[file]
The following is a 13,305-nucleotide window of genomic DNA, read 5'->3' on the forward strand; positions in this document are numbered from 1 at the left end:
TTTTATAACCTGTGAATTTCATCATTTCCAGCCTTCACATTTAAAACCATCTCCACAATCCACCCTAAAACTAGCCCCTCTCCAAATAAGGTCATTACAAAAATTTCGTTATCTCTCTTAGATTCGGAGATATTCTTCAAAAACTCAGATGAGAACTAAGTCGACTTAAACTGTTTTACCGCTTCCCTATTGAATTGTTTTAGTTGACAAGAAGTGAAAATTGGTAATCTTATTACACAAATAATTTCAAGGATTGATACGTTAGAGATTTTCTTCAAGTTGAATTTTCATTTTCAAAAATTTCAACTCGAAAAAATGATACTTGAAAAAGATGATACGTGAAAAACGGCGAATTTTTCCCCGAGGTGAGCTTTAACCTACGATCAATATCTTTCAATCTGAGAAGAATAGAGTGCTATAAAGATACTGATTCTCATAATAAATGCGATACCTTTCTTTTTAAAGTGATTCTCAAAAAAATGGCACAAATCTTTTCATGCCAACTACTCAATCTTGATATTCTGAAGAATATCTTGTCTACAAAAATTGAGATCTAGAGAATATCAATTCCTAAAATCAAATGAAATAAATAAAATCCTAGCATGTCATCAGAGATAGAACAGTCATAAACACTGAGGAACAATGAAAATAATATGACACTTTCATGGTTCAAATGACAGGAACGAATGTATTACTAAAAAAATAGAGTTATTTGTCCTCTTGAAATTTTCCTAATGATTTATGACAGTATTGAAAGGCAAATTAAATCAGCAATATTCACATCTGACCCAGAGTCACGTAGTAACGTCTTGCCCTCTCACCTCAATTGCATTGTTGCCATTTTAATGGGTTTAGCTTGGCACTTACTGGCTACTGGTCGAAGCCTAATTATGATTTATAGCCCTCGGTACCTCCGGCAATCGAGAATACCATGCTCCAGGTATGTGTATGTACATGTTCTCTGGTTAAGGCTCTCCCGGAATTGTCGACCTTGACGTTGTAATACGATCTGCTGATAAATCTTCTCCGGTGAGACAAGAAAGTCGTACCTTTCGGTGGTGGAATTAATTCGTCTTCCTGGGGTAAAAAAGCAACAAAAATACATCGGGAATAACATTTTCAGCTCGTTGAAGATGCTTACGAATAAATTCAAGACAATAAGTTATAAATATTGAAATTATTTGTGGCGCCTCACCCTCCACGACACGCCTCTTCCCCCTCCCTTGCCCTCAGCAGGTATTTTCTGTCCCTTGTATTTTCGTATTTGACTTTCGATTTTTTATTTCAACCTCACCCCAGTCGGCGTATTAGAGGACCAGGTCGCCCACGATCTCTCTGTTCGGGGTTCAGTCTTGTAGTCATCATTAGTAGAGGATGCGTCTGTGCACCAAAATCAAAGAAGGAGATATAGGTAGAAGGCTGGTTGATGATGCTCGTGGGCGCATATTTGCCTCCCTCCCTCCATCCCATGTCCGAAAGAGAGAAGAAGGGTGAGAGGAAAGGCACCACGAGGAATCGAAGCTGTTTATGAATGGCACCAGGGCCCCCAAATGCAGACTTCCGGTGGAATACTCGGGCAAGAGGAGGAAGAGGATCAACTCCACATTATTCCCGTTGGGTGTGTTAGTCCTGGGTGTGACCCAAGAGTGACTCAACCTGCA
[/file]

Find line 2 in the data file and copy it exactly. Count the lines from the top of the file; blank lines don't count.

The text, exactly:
TTTTATAACCTGTGAATTTCATCATTTCCAGCCTTCACATTTAAAACCATCTCCACAATCCACCCTAAAACTAGCCCCTCTCCAAATAAGGTCATTACAAAAATTTCGTTATCTCTCTTAGATTCGGAGATATTCTTCAAAAACTCAGATGAGAACTAAGTCGACTTAAACTGTTTTACCGCTTCCCTATTGAATTGTTTTAGTTGACAAGAAGTGAAAATTGGTAATCTTATTACACAAATAATTTCAAGGATTGATACGTTAGAGATTTTCTTCAAGTTGAATTTTCATTTTCAAAAATTTCAACTCGAAAAAATGATACTTGAAAAAGATGATACGTGAAAAACGGCGAATTTTTCCCCGAGGTGAGCTTTAACCTACGATCAATATCTTTCAATCTGAGAAGAATAGAGTGCTATAAAGATACTGATTCTCATAATAAATGCGATACCTTTCTTTTTAAAGTGATTCTCAAAAAAATGGCACAAATCTTTTCATGCCAACTACTCAATCTTGATATTCTGAAGAATATCTTGTCTACAAAAATTGAGATCTAGAGAATATCAATTCCTAAAATCAAATGAAATAAATAAAATCCTAGCATGTCATCAGAGATAGAACAGTCATAAACACTGAGGAACAATGAAAATAATATGACACTTTCATGGTTCAAATGACAGGAACGAATGTATTACTAAAAAAATAGAGTTATTTGTCCTCTTGAAATTTTCCTAATGATTTATGACAGTATTGAAAGGCAAATTAAATCAGCAATATTCACATCTGACCCAGAGTCACGTAGTAACGTCTTGCCCTCTCACCTCAATTGCATTGTTGCCATTTTAATGGGTTTAGCTTGGCACTTACTGGCTACTGGTCGAAGCCTAATTATGATTTATAGCCCTCGGTACCTCCGGCAATCGAGAATACCATGCTCCAGGTATGTGTATGTACATGTTCTCTGGTTAAGGCTCTCCCGGAATTGTCGACCTTGACGTTGTAATACGATCTGCTGATAAATCTTCTCCGGTGAGACAAGAAAGTCGTACCTTTCGGTGGTGGAATTAATTCGTCTTCCTGGGGTAAAAAAGCAACAAAAATACATCGGGAATAACATTTTCAGCTCGTTGAAGATGCTTACGAATAAATTCAAGACAATAAGTTATAAATATTGAAATTATTTGTGGCGCCTCACCCTCCACGACACGCCTCTTCCCCCTCCCTTGCCCTCAGCAGGTATTTTCTGTCCCTTGTATTTTCGTATTTGACTTTCGATTTTTTATTTCAACCTCACCCCAGTCGGCGTATTAGAGGACCAGGTCGCCCACGATCTCTCTGTTCGGGGTTCAGTCTTGTAGTCATCATTAGTAGAGGATGCGTCTGTGCACCAAAATCAAAGAAGGAGATATAGGTAGAAGGCTGGTTGATGATGCTCGTGGGCGCATATTTGCCTCCCTCCCTCCATCCCATGTCCGAAAGAGAGAAGAAGGGTGAGAGGAAAGGCACCACGAGGAATCGAAGCTGTTTATGAATGGCACCAGGGCCCCCAAATGCAGACTTCCGGTGGAATACTCGGGCAAGAGGAGGAAGAGGATCAACTCCACATTATTCCCGTTGGGTGTGTTAGTCCTGGGTGTGACCCAAGAGTGACTCAACCTGCA